Rush Limbaugh’s Impact On Christian Radio

Apr 3rd, 2021 | By | Category: Featured Issues, Politics & Current Events

The mission of Issues in Perspective is to provide thoughtful, historical and biblically-centered perspectives on current ethical and cultural issues.

In mid-February, conservative talk radio personality Rush Limbaugh died of lung cancer; he was 70 years old.  Ross Douthat captures his importance: He “was probably the most influential figure among the men who defined conservatism after Ronald Reagan.  He was the presiding genius of a media revolution that still reverberates today—on your podcast as much as talk radio.”  But Limbaugh as a cultural phenomenon needs to be placed in a historical context: The airwaves are regulated by the Federal Communications Commission (FCC), which began in the 1940s. The FCC had a regulation that was called the Fairness Doctrine:  “On the publicly-owned airwaves, with editorials or opinion programs, you must give equal time at no charge to anyone who requests equal time for an opposing viewpoint.” But, in 1987, the FCC repealed the Fairness Doctrine.  Within a year, in 1988, Rush Limbaugh was on the air with The Rush Limbaugh Show and radio stations could air his talk without having to worry about giving equal time to opposing viewpoints. “For that reason, Rush Limbaugh became the most listened-to program in radio with more than 15 million listeners and heard on more than 600 stations. Essentially, he became the father of what we call CTR or conservative talk radio, the father of what scholars now call the conservative media establishment: Fox News and all the rest, as well as what has been called the outrage industry.”

His impact on conservativism and on conservative talk radio is obvious.  However, what was his influence on Christian talk radio?  Mark Ward Sr., associate professor of communication at the University of Houston-Victoria in Victoria, in an interview with Christianity Today’s global media manager Morgan Lee and editorial director Ted Olsen, provides important background and context for understanding Limbaugh.  In a tribute to Limbaugh, one Christian leader wrote for USA Today, that “Christian talk programs in particular wouldn’t even exist today were it not for Limbaugh’s success. Christian radio would still be limited to sermons and songs. But instead, radio stations realized the benefit of capturing even a slice of Limbaugh’s audience share and offered new hosts and new voices opportunities to join a new, more democratic discussion of the issues.”  Before the consolidation of Christian radio into a few large networks, it was mostly locally owned mom-and-pop radio stations with weak signals, often AM stations in smaller unranked media markets. They operated on the basis of “a dollar for a holler”: they would sell radio airtime to anyone willing to buy it, to any preacher.  With the consolidation of the radio industry, these religious-sounding old-time radio programs could not make it. “If you didn’t have a big name as a preacher, if you didn’t have the kind of money to pay the rates demanded by the networks, if you didn’t have the kind of production values that could draw an audience, then you couldn’t get on the air.”  Two further developments enhanced the impact on Christian radio:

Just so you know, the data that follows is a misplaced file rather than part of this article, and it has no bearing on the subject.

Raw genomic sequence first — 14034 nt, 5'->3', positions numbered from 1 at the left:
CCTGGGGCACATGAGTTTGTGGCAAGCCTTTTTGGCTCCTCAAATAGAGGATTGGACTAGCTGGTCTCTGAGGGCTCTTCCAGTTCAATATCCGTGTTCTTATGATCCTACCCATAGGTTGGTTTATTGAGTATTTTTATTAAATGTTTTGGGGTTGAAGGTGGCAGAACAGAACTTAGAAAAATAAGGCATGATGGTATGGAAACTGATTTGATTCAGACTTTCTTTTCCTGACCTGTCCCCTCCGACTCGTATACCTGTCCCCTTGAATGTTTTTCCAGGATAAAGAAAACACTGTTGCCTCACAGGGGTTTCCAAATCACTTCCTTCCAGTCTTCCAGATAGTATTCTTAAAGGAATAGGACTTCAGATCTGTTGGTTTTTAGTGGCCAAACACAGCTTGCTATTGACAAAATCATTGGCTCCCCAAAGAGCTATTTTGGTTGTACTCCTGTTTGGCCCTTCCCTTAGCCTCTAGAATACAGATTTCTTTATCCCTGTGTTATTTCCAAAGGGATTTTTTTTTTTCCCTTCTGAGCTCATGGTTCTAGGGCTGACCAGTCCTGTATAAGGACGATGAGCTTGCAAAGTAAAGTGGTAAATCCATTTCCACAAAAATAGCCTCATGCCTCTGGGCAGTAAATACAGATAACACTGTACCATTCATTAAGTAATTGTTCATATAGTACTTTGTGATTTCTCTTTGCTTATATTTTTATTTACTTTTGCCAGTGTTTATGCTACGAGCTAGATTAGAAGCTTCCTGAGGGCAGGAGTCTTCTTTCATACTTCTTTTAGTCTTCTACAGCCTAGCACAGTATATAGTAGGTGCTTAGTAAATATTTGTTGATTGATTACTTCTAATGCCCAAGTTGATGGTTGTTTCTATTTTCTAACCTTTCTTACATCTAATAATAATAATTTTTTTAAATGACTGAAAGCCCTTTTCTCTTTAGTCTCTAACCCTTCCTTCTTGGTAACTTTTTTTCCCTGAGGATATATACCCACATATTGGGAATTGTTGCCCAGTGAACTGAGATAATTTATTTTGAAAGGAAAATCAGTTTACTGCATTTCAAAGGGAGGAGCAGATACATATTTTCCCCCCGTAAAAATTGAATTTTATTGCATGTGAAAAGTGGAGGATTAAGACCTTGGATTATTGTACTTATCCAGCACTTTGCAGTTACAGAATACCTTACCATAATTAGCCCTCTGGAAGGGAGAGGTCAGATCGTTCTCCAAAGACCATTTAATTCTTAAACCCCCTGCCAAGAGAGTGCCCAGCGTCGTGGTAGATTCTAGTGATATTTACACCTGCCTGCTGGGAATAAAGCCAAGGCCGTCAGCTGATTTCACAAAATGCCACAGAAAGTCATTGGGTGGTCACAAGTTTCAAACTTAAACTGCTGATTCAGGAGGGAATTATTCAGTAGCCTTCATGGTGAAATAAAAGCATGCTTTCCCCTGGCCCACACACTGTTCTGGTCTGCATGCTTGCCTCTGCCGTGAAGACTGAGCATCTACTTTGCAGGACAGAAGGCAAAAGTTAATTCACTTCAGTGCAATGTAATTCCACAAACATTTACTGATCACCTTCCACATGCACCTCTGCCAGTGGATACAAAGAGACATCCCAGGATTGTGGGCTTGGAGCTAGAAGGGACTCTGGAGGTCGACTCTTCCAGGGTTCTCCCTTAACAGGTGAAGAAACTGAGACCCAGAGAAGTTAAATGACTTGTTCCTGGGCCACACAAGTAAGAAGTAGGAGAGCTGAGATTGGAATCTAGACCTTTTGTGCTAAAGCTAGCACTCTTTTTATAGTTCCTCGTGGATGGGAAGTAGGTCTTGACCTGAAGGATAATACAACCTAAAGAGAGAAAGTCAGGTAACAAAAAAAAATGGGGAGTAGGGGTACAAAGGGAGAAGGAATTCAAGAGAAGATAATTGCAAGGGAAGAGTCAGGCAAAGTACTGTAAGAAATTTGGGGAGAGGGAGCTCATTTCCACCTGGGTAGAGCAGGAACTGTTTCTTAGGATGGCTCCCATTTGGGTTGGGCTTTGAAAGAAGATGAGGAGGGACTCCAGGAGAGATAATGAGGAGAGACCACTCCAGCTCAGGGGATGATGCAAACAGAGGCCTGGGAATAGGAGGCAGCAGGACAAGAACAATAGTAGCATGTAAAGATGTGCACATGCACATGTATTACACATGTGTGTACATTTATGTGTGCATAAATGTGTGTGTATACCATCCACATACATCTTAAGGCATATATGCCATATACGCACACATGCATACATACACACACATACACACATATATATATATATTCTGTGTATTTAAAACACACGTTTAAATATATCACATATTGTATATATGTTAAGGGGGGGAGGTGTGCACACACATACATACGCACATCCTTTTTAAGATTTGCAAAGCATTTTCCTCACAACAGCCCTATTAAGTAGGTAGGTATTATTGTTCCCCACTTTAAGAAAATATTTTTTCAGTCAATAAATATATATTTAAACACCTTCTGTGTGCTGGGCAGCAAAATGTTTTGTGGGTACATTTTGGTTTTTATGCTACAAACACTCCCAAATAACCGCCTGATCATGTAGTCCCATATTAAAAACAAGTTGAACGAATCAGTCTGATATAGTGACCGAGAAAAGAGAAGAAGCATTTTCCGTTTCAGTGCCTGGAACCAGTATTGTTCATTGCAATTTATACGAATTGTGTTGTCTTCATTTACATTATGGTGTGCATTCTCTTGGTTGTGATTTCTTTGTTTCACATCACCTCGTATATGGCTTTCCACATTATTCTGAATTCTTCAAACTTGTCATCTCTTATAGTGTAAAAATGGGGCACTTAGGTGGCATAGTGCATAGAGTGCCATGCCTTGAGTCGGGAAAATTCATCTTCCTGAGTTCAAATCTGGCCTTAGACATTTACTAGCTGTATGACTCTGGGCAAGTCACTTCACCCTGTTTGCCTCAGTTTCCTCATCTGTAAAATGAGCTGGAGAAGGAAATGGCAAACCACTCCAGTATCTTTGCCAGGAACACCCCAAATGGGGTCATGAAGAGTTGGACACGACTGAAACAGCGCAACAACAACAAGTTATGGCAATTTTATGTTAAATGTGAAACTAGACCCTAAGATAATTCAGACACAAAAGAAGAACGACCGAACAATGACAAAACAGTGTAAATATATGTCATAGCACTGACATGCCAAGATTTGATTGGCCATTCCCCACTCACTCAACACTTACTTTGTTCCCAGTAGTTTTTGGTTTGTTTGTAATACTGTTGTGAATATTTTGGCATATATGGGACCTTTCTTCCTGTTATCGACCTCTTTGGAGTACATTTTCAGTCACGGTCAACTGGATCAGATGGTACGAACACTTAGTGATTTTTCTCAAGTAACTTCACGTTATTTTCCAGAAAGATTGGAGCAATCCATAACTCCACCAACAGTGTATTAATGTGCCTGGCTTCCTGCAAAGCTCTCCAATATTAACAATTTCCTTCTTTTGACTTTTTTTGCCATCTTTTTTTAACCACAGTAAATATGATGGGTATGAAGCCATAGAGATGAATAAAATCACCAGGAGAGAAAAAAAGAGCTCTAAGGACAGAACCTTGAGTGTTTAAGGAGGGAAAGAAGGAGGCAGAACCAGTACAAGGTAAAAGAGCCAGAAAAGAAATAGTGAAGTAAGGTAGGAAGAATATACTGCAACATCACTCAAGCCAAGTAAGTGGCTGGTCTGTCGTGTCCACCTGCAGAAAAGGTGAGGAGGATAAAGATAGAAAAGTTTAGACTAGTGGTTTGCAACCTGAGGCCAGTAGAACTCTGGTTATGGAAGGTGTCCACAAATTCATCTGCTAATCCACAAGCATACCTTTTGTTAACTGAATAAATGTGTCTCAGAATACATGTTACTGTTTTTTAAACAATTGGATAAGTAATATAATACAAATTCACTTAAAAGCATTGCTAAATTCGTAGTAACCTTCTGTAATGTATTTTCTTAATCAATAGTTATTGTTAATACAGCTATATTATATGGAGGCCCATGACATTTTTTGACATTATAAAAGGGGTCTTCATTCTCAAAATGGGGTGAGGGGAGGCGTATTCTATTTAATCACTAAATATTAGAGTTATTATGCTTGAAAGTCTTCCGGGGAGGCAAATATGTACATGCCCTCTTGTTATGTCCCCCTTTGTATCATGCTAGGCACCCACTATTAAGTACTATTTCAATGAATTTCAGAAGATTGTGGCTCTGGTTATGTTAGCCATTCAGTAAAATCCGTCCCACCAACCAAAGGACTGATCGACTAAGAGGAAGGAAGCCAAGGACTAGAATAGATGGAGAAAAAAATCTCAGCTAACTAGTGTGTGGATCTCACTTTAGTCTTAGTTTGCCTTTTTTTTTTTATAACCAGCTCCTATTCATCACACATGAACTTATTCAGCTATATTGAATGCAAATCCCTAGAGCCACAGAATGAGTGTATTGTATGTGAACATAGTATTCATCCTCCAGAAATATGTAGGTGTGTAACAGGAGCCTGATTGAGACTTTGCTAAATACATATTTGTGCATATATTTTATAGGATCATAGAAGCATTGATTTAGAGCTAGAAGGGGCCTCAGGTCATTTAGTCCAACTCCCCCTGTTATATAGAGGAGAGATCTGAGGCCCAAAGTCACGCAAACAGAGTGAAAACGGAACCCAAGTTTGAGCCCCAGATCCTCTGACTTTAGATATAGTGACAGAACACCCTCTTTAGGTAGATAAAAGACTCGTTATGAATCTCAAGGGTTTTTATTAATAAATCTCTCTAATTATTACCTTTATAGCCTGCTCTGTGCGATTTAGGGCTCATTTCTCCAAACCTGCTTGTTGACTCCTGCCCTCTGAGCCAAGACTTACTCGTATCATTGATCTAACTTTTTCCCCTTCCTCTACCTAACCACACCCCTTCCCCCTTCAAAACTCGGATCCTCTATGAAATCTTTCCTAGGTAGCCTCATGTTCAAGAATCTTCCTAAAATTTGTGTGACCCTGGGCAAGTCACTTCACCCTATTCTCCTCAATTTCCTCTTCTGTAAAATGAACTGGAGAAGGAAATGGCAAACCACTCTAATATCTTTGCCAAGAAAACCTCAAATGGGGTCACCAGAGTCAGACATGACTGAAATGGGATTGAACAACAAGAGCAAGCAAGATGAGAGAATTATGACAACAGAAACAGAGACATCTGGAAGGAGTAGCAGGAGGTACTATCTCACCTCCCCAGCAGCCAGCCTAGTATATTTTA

• When Rush came on the air in 1988, there were only three major broadcast networks.  Rush Limbaugh gave conservatives what they saw as their own alternative media outlet.  Ward argues that “the real turning point was the passage of the Telecommunications Act of 1996. This is important because as recently as the 1980s, no one broadcaster could own any more than 40 radio stations. With the passage of the Telecom Act in 1996, suddenly they eliminated any national cap on how many radio stations any one broadcaster could own. Overnight, the radio industry and Christian radio became consolidated as large media conglomerates bought up radio stations left and right.”
  • The FCC, since probably about the 1970s, certainly with the Reagan era in the 1980s, has taken a different view of what’s fair on the air.  In addition, there is the proliferation of different media:  Not just AM radio, where Christian radio began its radio ministry, but FM radio, satellite radio, cable TV, satellite TV, and now the internet and social media.  “We also have the outrage industry and networks like Salem Media Group or American Family Radio every day broadcasting very conservative political opinions with essentially unfettered access to the airwaves.” Today, with the rise of Christian radio consolidation, where it’s controlled by a few large networks, you’re able to have the same talk program broadcast nationwide at the same time to the audience, which magnifies the opportunities for the Christian right to be able to use radio to get its message out to the faithful. This is again due to the consolidation of the radio industry since the mid-1990s.

How important is Christian radio to the broader evangelical culture?  Ward provides some additional context: